That’s the title of my article with Ghada Elabed, Michael Carter, and Catherine Guirkinger, which was just published online in Agricultural Economics. Here is the abstract:
Agricultural index insurance indemnifies a farmer against losses based on an index that is correlated with, but not identical to, her or his individual outcomes. In practice, the level of correlation may be modest, exposing insured farmers to residual, basis risk. In this article, we study the impact of basis risk on the demand for index insurance under risk and compound risk aversion. We simulate the impact of basis risk on the demand for index insurance by Malian cotton farmers using data from field experiments that reveal the distributions of risk and compound risk aversion. The analysis shows that compound risk aversion depresses demand for a conventional index insurance contract some 13 percentage points below what would be predicted based on risk aversion alone. We then analyze an innovative multiscale index insurance contract that reduces basis risk relative to conventional, single-scale index insurance contract. Simulations indicate that demand for this multiscale contract would be some 40% higher than the demand for an equivalently priced conventional contract in the population of Malian cotton farmers. Finally, we report and discuss the actual uptake of a multiscale contract introduced in Mali.
The article discusses the index insurance contract my coauthors and I have developed for and sold to cotton producer cooperatives in southern Mali. The rest of this post is more technical, as it goes into the details of the two contributions I’ve highlighted above.
Specifically, the article discusses two things. First, it discusses how compound risk aversion explains the demand for insurance much better than the usual concept of risk aversion. To make things simple, suppose I offer you a 50-50 chance of winning or losing $10, or a lottery whose expected monetary value is zero. I can write this “lottery” as . Plugging this into your utility function would give your expected utility (where denote your wealth level before entering the gamble). This would then allow you to compare this to your alternative to taking the gamble, . If , you would take the gamble, and if , you would decline it.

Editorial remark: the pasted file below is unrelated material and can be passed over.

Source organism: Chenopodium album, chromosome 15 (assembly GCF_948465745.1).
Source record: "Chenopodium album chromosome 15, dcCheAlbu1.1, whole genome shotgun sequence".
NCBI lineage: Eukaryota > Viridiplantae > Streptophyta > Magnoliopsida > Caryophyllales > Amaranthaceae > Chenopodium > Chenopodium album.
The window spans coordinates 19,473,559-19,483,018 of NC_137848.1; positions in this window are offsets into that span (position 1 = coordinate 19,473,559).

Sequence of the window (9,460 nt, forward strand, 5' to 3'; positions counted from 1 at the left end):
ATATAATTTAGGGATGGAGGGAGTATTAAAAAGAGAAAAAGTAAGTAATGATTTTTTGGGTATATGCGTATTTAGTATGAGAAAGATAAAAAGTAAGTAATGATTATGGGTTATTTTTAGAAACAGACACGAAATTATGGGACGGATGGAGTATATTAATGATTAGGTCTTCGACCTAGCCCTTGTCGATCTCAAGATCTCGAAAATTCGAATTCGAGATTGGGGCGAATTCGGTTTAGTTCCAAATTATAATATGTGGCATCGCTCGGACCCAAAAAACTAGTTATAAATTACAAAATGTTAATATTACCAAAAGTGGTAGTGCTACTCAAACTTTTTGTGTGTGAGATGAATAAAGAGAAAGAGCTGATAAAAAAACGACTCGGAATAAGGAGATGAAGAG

But suppose I were to make things more complicated. Suppose I were to offer you the following compound lottery: (i) a 50% chance of playing a lottery where you have a 50-50 chance of winning or losing $10 (again, this has an expected monetary value of zero), and (ii) a 50% chance of playing a lottery where you have a 25-75 chance of losing $20 and winning $6.67 (this also has a monetary value of zero). Compound lotteries are thus lotteries composed of two or more lotteries. Both this lottery and the previous one have an expected monetary value of zero, but as it turns out, people are considerably more averse to compound lotteries than they are to simpler lotteries (hence the concept of compound risk aversion), a behavior that is related to ambiguity aversion, or Knightian uncertainty.
Second, the article discusses the use of multiscale contracts, or contracts which rely on more than one index. Micro-insurance contracts typically rely on an index and on whether the index has crossed a certain threshold. For example, an insurance will pay out if rainfall (the index) is less than a predetermined level (the threshold).
Here, we use two indices, each with its own threshold: Our insurance pays out if the average cotton yield in one’s cooperative (which is measured very precisely by the parastatal in charge of running the cotton value chain in Mali) falls below a certain threshold and if the average cotton yield in the geographic production zone in which one’s cooperative is located falls below another threshold. By merely introducing this latter threshold, the basis risk to which Malian cotton producers were exposed fell considerably.